Here's Everything We Felt Playing the Upcoming Super Mario Odyssey
If you saw E3's Super Mario Odyssey trailer, you probably found it utterly bizarre in the best way possible. If you didn't, what are you waiting for?
I consider myself very lucky to have been able to play multiple rounds of the new Mario title at the event, and plan to share everything I can remember about it so you can get amped about it, too.
The upcoming game for the Nintendo Switch officially brings Mario back into a 3D sandbox game for the first time since Super Mario 64 and Super Mario Sunshine—it's been 15 years! The new game feels like an homage to those classics while improving on them in pretty much every way. All of his classic maneuvers from those games are back, with one major update in the addition of the sentient Mario hat, Cappy.
Cappy may look like a simple red hat with googly eyes, but it adds a ton of depth to what Mario is able to do. Cappy is now a projectile who can be thrown at enemies and can even be jumped on to cross wide gaps. But best of all, in a new move revealed at E3, Mario can use Cappy to temporarily take over the bodies of any character (and some inanimate objects) not wearing a hat.
The game also utilizes the motion controls embedded within the Joy-Con controllers. With the press of a couple of buttons you can get Mario to do a new roll move, and you can increase its speed by shaking the controllers in unison. When you're standing around, moving them together will allow you to throw your cap in a circle around you, potentially possessing surrounding enemies.
During my time with the game I used Cappy to take over the bodies of an RC car-driving businessman in a suit, a flying Bullet Bill who could soar to previously unreachable areas and an Easter Island statue-like being whose sunglasses allowed me to see hidden platforms. At one point, I even became a manhole cover, scooting aside so Mario could leap into the world hidden below. The game's incredible trailer also shows Mario taking over a hulking dinosaur, which I wasn't able to experience myself—though I am really looking forward to the day that I do.
The plot appears to revolve around the fact that Bowser has kidnapped Princess Peach (again) and is planning a wedding, forcing Peach to marry him. It's up to Mario to stop Bowser as quickly as he can. In the trailer, it actually appears that Cappy was once worn by Bowser but has switched sides to aid Mario. That's a good thing, not only because Cappy's abilities are essential for Mario's success, but also introduces the game's most interesting to features.
In order to pursue Bowser, Mario must make use of his new hat-shaped airship, called the Odyssey. To power this ship, he'll have to nab moon-shaped collectables scattered across the various worlds. Like stars and shine sprites in the past games, you earn them by completing fun level objectives.
During my time with Mario Odyssey, I was able to play within the game's Sand and Metro Kingdoms. These 3D worlds are pretty massive—but not so big that they become hard to navigate, as it can be in huge sandbox worlds. No matter where I went within each of these worlds, I always had a rough idea of where I was.
The Sand Kingdom level takes place in a Dia de los Muertos-inspired desert town which has become frozen over after an issue with the world's water. Its skeletal inhabitants are left in a perpetual state of chill, and it's up to you to discover what's going wrong.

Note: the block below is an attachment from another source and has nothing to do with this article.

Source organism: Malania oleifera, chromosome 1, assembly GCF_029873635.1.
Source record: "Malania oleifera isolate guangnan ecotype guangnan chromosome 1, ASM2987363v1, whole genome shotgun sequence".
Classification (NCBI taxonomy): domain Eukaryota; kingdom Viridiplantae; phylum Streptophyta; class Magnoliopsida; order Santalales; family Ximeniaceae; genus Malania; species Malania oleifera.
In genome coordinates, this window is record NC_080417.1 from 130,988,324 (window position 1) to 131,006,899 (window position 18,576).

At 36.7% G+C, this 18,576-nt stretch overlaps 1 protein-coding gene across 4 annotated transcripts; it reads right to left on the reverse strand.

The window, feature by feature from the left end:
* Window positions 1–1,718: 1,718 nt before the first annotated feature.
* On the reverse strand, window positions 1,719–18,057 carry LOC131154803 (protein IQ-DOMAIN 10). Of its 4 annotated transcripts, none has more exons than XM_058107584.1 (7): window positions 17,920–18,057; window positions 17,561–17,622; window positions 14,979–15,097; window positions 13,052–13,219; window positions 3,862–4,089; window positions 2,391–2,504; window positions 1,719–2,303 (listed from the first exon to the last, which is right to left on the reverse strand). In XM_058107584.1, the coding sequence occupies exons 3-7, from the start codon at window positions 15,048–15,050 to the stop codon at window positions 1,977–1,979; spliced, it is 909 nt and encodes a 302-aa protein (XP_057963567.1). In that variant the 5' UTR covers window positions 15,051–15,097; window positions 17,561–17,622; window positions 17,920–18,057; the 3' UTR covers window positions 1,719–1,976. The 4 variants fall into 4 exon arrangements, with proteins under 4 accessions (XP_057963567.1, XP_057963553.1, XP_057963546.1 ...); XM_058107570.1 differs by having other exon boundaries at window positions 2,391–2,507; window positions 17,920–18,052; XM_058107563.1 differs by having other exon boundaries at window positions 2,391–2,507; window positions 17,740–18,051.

My favorite discovery within this world was a pixel pipe that merged me with the wall and transformed the game into a Super Mario Bros.-style mini game. This mechanic feels really creative, reminding me somewhat of sections in The Legend of Zelda: A Link Between Worlds where Link could turn himself into a moving painting to traverse certain areas. Within these flat levels, Mario can collect coins, break blocks, dodge enemies and scale towers, emerging at the end of the level to new heights.
The other world, the Metro Kingdom of New Donk City, felt more like a real city, full of taxis, skyscrapers and well-dressed business people. Here you can skip rope, ride a scooter around town and talk to people.
I especially loved that the classic Mario character Pauline is the Mario of New Donk City. You may remember her from the original Donkey Kong games. It seems she's moved right past damsel in distress to successful politician. She's also a musician, and her song "One-Up Girl" is a jam.
And in classic Mario form, the moons are far from the only collectables within the game. In addition to the classic yellow coins, you'll encounter purple ones, which have their own unique look in each area and can only be used as currency in the world in which they're found. Each type of coin can be used to unlock outfits in each area, giving Mario a look that totally suits the situation. I'm guessing they'll also be used to progress through the game.
I'm also obsessed with these upcoming Amiibo figures of Mario, Bowser and Peach in their wedding day best. I think we're about to see a lot of these as wedding cake toppers.
I can't stress enough how much fun this game is. It's innovative, intuitive and great to look at, and I can't wait to see more of it. I also think the motion controls were fluid and easy to control in a manner we've never seen in a 3D Mario game. If you were impressed with what Breath of the Wild did with The Legend of Zelda series, prepare to be thrilled again by what Super Mario Odyssey can do.
It releases Oct. 27 on the Nintendo Switch and I am literally counting down the days. As of this writing, it's 133, by the way.
Excited for upcoming Nintendo games? Click HERE to find out why we're so thrilled about the upcoming Metroid titles.